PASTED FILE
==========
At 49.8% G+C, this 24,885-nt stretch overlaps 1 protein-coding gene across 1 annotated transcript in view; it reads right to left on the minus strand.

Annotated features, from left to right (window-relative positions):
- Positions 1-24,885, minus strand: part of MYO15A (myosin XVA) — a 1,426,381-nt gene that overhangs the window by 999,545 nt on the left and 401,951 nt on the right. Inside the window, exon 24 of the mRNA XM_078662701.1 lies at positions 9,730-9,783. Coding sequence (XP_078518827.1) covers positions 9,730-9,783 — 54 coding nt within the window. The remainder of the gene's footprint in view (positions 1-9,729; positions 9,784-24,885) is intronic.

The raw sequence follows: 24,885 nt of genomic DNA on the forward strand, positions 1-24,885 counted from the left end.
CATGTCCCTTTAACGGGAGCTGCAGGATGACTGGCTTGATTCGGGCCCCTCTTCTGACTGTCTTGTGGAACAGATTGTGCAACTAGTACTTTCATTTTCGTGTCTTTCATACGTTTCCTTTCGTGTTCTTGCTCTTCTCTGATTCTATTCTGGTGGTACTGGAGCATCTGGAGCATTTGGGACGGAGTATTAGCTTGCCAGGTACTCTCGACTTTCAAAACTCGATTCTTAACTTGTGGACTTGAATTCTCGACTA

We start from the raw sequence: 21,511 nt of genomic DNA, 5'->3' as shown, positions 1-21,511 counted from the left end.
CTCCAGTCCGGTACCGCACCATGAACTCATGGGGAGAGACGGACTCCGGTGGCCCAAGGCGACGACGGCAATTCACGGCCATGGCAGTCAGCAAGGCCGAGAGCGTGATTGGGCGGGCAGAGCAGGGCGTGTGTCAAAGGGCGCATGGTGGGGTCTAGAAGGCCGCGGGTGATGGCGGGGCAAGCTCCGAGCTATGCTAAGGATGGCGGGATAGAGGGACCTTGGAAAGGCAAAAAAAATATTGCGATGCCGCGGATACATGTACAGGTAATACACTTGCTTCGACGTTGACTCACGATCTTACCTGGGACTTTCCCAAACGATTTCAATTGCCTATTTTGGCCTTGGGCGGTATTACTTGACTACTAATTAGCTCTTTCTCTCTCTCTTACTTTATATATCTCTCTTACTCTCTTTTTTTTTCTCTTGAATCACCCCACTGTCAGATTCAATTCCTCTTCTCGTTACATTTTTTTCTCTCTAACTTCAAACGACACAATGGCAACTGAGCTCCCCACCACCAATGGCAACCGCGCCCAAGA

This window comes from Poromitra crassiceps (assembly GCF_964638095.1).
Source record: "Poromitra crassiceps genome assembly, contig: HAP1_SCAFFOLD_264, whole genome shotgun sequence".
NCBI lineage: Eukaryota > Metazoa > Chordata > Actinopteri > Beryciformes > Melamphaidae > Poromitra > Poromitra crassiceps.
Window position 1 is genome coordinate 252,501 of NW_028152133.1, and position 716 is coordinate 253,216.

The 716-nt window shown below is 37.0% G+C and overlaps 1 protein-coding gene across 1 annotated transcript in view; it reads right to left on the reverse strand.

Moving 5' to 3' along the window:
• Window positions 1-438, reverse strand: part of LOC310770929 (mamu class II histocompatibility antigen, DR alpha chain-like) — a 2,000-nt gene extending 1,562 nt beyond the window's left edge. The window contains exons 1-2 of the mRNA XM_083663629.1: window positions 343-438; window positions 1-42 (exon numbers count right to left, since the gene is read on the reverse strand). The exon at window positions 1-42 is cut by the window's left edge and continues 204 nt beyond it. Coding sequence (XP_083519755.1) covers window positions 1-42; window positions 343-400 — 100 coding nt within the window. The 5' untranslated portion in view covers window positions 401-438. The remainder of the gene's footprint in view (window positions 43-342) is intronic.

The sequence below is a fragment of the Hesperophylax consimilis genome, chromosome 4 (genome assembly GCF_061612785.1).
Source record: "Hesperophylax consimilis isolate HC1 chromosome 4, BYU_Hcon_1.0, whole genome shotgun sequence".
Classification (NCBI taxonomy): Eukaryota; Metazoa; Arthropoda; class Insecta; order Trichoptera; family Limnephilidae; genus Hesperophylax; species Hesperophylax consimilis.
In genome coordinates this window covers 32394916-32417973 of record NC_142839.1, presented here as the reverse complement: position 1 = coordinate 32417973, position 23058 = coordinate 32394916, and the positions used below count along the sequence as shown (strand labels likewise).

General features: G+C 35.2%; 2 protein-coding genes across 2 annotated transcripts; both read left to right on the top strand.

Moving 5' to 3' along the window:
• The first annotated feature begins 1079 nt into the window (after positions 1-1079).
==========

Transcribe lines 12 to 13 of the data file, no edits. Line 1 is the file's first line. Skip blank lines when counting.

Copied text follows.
The 716-nt window shown below is 37.0% G+C and overlaps 1 protein-coding gene across 1 annotated transcript in view; it reads right to left on the reverse strand.

Moving 5' to 3' along the window: